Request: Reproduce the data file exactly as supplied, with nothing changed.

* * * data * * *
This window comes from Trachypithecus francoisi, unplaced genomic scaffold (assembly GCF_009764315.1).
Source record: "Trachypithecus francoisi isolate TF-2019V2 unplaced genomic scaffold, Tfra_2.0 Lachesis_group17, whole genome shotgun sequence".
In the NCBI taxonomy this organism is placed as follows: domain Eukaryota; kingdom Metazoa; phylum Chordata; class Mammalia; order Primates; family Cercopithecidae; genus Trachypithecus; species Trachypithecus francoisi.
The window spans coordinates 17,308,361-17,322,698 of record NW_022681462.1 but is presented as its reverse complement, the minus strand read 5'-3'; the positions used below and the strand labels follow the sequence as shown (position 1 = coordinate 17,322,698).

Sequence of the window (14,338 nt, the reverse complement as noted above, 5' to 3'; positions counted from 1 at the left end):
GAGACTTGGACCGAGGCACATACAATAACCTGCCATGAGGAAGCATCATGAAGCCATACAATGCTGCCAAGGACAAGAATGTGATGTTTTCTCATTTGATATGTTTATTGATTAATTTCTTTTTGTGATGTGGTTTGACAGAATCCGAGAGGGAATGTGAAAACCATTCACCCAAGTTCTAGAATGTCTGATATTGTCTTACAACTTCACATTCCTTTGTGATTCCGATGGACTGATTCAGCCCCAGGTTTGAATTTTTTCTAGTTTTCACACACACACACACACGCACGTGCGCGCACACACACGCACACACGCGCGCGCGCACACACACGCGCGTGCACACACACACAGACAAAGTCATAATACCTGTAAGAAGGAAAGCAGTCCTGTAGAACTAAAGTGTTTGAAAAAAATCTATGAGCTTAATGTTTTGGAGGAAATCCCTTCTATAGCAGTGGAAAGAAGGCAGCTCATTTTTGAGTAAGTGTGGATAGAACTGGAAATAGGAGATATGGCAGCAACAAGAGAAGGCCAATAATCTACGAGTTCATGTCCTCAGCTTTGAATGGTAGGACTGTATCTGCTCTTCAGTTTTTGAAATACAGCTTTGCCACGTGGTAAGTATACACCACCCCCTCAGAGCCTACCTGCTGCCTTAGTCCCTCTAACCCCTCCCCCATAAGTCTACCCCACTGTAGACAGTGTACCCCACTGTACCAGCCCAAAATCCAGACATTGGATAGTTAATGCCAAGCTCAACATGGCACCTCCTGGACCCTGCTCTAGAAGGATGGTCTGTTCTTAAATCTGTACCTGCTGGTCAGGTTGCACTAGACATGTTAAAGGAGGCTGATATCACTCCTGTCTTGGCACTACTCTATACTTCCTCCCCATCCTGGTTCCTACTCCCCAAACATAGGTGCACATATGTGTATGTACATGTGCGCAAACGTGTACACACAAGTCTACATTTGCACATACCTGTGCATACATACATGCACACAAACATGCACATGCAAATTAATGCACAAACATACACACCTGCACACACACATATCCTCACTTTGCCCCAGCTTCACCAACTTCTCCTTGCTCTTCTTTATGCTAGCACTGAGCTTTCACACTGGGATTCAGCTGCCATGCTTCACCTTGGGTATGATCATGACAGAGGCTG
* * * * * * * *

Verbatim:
This window comes from Trachypithecus francoisi, unplaced genomic scaffold (assembly GCF_009764315.1).
Source record: "Trachypithecus francoisi isolate TF-2019V2 unplaced genomic scaffold, Tfra_2.0 Lachesis_group17, whole genome shotgun sequence".
In the NCBI taxonomy this organism is placed as follows: domain Eukaryota; kingdom Metazoa; phylum Chordata; class Mammalia; order Primates; family Cercopithecidae; genus Trachypithecus; species Trachypithecus francoisi.
The window spans coordinates 17,308,361-17,322,698 of record NW_022681462.1 but is presented as its reverse complement, the minus strand read 5'-3'; the positions used below and the strand labels follow the sequence as shown (position 1 = coordinate 17,322,698).

Sequence of the window (14,338 nt, the reverse complement as noted above, 5' to 3'; positions counted from 1 at the left end):
GAGACTTGGACCGAGGCACATACAATAACCTGCCATGAGGAAGCATCATGAAGCCATACAATGCTGCCAAGGACAAGAATGTGATGTTTTCTCATTTGATATGTTTATTGATTAATTTCTTTTTGTGATGTGGTTTGACAGAATCCGAGAGGGAATGTGAAAACCATTCACCCAAGTTCTAGAATGTCTGATATTGTCTTACAACTTCACATTCCTTTGTGATTCCGATGGACTGATTCAGCCCCAGGTTTGAATTTTTTCTAGTTTTCACACACACACACACACGCACGTGCGCGCACACACACGCACACACGCGCGCGCGCACACACACGCGCGTGCACACACACACAGACAAAGTCATAATACCTGTAAGAAGGAAAGCAGTCCTGTAGAACTAAAGTGTTTGAAAAAAATCTATGAGCTTAATGTTTTGGAGGAAATCCCTTCTATAGCAGTGGAAAGAAGGCAGCTCATTTTTGAGTAAGTGTGGATAGAACTGGAAATAGGAGATATGGCAGCAACAAGAGAAGGCCAATAATCTACGAGTTCATGTCCTCAGCTTTGAATGGTAGGACTGTATCTGCTCTTCAGTTTTTGAAATACAGCTTTGCCACGTGGTAAGTATACACCACCCCCTCAGAGCCTACCTGCTGCCTTAGTCCCTCTAACCCCTCCCCCATAAGTCTACCCCACTGTAGACAGTGTACCCCACTGTACCAGCCCAAAATCCAGACATTGGATAGTTAATGCCAAGCTCAACATGGCACCTCCTGGACCCTGCTCTAGAAGGATGGTCTGTTCTTAAATCTGTACCTGCTGGTCAGGTTGCACTAGACATGTTAAAGGAGGCTGATATCACTCCTGTCTTGGCACTACTCTATACTTCCTCCCCATCCTGGTTCCTACTCCCCAAACATAGGTGCACATATGTGTATGTACATGTGCGCAAACGTGTACACACAAGTCTACATTTGCACATACCTGTGCATACATACATGCACACAAACATGCACATGCAAATTAATGCACAAACATACACACCTGCACACACACATATCCTCACTTTGCCCCAGCTTCACCAACTTCTCCTTGCTCTTCTTTATGCTAGCACTGAGCTTTCACACTGGGATTCAGCTGCCATGCTTCACCTTGGGTATGATCATGACAGAGGCTG